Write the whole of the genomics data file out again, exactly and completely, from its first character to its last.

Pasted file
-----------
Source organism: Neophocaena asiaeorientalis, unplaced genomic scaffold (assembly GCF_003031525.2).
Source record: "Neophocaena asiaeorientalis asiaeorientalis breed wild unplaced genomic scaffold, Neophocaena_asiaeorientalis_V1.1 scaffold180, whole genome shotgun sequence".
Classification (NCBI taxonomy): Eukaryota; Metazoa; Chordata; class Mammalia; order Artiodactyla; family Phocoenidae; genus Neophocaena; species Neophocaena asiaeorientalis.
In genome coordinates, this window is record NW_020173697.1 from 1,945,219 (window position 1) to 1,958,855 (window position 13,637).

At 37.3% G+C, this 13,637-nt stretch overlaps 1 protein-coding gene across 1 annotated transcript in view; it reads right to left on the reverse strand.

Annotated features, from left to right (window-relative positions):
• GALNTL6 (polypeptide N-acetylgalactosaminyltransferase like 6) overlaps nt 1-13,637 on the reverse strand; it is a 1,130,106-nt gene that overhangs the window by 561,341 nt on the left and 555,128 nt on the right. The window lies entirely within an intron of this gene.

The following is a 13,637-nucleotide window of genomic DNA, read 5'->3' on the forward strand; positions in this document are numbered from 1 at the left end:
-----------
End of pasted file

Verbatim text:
Source organism: Neophocaena asiaeorientalis, unplaced genomic scaffold (assembly GCF_003031525.2).
Source record: "Neophocaena asiaeorientalis asiaeorientalis breed wild unplaced genomic scaffold, Neophocaena_asiaeorientalis_V1.1 scaffold180, whole genome shotgun sequence".
Classification (NCBI taxonomy): Eukaryota; Metazoa; Chordata; class Mammalia; order Artiodactyla; family Phocoenidae; genus Neophocaena; species Neophocaena asiaeorientalis.
In genome coordinates, this window is record NW_020173697.1 from 1,945,219 (window position 1) to 1,958,855 (window position 13,637).

At 37.3% G+C, this 13,637-nt stretch overlaps 1 protein-coding gene across 1 annotated transcript in view; it reads right to left on the reverse strand.

Annotated features, from left to right (window-relative positions):
• GALNTL6 (polypeptide N-acetylgalactosaminyltransferase like 6) overlaps nt 1-13,637 on the reverse strand; it is a 1,130,106-nt gene that overhangs the window by 561,341 nt on the left and 555,128 nt on the right. The window lies entirely within an intron of this gene.

The following is a 13,637-nucleotide window of genomic DNA, read 5'->3' on the forward strand; positions in this document are numbered from 1 at the left end: